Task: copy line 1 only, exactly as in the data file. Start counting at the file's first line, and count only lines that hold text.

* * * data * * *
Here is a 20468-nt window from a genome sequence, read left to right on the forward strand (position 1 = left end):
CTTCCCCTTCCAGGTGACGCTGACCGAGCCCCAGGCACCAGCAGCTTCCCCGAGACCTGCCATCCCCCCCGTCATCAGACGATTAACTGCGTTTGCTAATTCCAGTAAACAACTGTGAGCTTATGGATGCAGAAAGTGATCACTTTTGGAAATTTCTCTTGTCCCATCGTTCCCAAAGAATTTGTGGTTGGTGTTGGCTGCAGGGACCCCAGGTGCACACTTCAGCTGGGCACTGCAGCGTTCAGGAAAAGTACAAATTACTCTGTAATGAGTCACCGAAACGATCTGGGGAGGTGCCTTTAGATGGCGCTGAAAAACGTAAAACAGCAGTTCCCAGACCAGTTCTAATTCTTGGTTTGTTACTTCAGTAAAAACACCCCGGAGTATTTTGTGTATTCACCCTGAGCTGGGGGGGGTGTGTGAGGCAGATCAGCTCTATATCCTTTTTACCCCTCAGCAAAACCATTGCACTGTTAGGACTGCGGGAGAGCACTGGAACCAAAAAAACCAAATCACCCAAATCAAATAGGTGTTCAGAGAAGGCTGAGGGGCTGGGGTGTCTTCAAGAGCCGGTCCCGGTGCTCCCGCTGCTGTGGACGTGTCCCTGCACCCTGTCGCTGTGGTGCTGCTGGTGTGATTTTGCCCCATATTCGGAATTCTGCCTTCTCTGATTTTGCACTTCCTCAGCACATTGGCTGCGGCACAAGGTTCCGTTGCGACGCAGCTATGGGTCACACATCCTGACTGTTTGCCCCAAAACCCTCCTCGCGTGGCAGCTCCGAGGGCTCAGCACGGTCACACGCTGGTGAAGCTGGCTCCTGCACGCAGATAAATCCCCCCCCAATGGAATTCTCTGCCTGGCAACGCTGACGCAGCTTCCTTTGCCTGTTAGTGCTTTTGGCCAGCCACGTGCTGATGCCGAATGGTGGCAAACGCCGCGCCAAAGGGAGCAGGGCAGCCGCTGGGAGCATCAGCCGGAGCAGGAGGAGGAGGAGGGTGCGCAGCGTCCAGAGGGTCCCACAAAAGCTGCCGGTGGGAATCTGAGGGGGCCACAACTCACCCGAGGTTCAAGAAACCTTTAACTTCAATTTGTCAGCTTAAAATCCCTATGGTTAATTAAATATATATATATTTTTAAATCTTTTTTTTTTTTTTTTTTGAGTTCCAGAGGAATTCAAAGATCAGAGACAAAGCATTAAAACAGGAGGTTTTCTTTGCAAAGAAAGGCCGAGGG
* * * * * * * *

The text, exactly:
Here is a 20468-nt window from a genome sequence, read left to right on the forward strand (position 1 = left end):